Once matched, the BGP neighbors will be able to share information about supported routes. They will also exchange various attributes related to these networks. Concretely, the creation of a neighborhood relation allows to avoid loops and to optimize the routing choice of the transmitted packets.
This solution improves the responsiveness of the network and speeds up data transmission.
How to configure the BGP protocol ?
The configuration of the BGP protocol depends basically on the network topology. In any case, you should configure the routers manually after opening the TCP session. Here are the basic commands, for example to create an eBGP with lookback between routers R1 and R3:
Router 1 :
- R1(config-if)#ip address [IP address loopback0]
- R1(config-if)#no shutdown
- R1(config)#interface serial 0/0/0
- R1(config-if)#ip address [IP address router 1]
- R1(config-if)#no shutdown
- R1(config)#router bgp [ASN of R1]
- R1(config-router)#neighbor [IP address of R3 neighbor] remote-as [ASN of R3]
- R1(config-router)#neighbor [IP address neighbor R3] update-source loopback0
Router 3 :
- R3(config-if)#ip address [IP address loopback1]
- R3(config-if)#no shutdown
- R3(config)#interface serial 0/0/0
- R3(config-if)#ip address [IP address router 3]
- R3(config-if)#no shutdown
- R3(config)#router bgp [ASN of R3]
- R3(config-router)#neighbor [R1 neighbor IP address] remote-as [R1 ASN]
- R3(config-router)#neighbor [R1 neighbor IP address] update-source loopback1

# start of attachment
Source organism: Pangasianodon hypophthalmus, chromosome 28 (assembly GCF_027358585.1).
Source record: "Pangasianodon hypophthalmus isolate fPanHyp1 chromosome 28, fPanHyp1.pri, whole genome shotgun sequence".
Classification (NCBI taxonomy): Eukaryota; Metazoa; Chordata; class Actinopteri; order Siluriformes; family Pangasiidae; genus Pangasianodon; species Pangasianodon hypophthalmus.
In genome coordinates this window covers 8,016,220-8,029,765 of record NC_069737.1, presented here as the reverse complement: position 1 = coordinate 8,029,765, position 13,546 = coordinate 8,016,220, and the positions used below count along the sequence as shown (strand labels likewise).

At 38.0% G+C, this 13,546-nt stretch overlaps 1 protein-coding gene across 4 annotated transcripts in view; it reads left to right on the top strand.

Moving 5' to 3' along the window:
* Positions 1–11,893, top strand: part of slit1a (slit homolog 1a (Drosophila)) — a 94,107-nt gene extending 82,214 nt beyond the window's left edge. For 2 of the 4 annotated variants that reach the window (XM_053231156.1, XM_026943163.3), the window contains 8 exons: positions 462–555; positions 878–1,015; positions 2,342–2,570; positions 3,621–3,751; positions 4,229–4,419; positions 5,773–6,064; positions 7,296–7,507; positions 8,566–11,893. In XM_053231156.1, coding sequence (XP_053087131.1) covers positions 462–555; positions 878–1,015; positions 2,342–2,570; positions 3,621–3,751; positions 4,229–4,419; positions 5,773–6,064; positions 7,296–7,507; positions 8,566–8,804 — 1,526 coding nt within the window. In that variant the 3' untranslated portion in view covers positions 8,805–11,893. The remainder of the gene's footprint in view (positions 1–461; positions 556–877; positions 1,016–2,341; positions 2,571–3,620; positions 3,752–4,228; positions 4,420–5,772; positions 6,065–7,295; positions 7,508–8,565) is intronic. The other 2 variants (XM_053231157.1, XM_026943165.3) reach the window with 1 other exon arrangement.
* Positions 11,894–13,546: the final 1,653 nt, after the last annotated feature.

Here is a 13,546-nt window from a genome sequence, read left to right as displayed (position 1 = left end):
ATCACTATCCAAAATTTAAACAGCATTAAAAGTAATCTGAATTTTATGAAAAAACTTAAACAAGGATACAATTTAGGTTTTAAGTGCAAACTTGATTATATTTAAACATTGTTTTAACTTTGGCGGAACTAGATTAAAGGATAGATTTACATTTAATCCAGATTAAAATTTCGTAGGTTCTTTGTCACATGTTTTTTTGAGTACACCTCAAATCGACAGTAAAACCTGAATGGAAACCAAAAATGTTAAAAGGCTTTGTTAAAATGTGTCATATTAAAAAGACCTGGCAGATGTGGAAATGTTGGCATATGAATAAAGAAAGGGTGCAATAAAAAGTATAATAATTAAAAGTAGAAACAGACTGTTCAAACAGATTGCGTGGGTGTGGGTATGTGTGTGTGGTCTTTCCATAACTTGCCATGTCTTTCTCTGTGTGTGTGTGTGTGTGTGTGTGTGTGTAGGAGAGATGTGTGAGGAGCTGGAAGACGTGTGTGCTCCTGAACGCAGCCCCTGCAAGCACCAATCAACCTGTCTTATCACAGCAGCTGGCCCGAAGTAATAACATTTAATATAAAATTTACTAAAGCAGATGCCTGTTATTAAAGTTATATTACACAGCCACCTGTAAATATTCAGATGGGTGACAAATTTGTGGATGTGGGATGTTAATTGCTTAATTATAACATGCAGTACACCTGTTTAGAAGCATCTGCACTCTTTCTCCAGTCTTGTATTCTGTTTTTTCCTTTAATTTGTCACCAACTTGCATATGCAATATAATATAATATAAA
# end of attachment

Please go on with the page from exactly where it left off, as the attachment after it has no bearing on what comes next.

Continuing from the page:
It is enough to remove the lines associated with the loopback for direct connections. On the other hand, the commands are globally the same on a neighbor relationship in iBGP mode. The ASN will only be identical for R1 and R3, because they belong to the same network.
You can also use the OSPF protocol, if you want to configure a loopback between two routers of the same AS. To do this, enter the Router 1 :
- R1(config)#interface loopback 0
- R1(config-if)#ip address [router 1 IP address]
- R1(config)#router ospf 1
- R1(config-router)#network [loopback IP address] area 0
Repeat the operation on router R2 :
- R2(config)#interface loopback 0
- R2(config-if)#ip address [IP address router 2]
- R2(config)#router ospf 1
- R2(config-router)#network [loopback IP address] area 0
In practice, there are a myriad of possible combinations with as many loopbacks as needed. However, be careful about the correspondence of the addresses.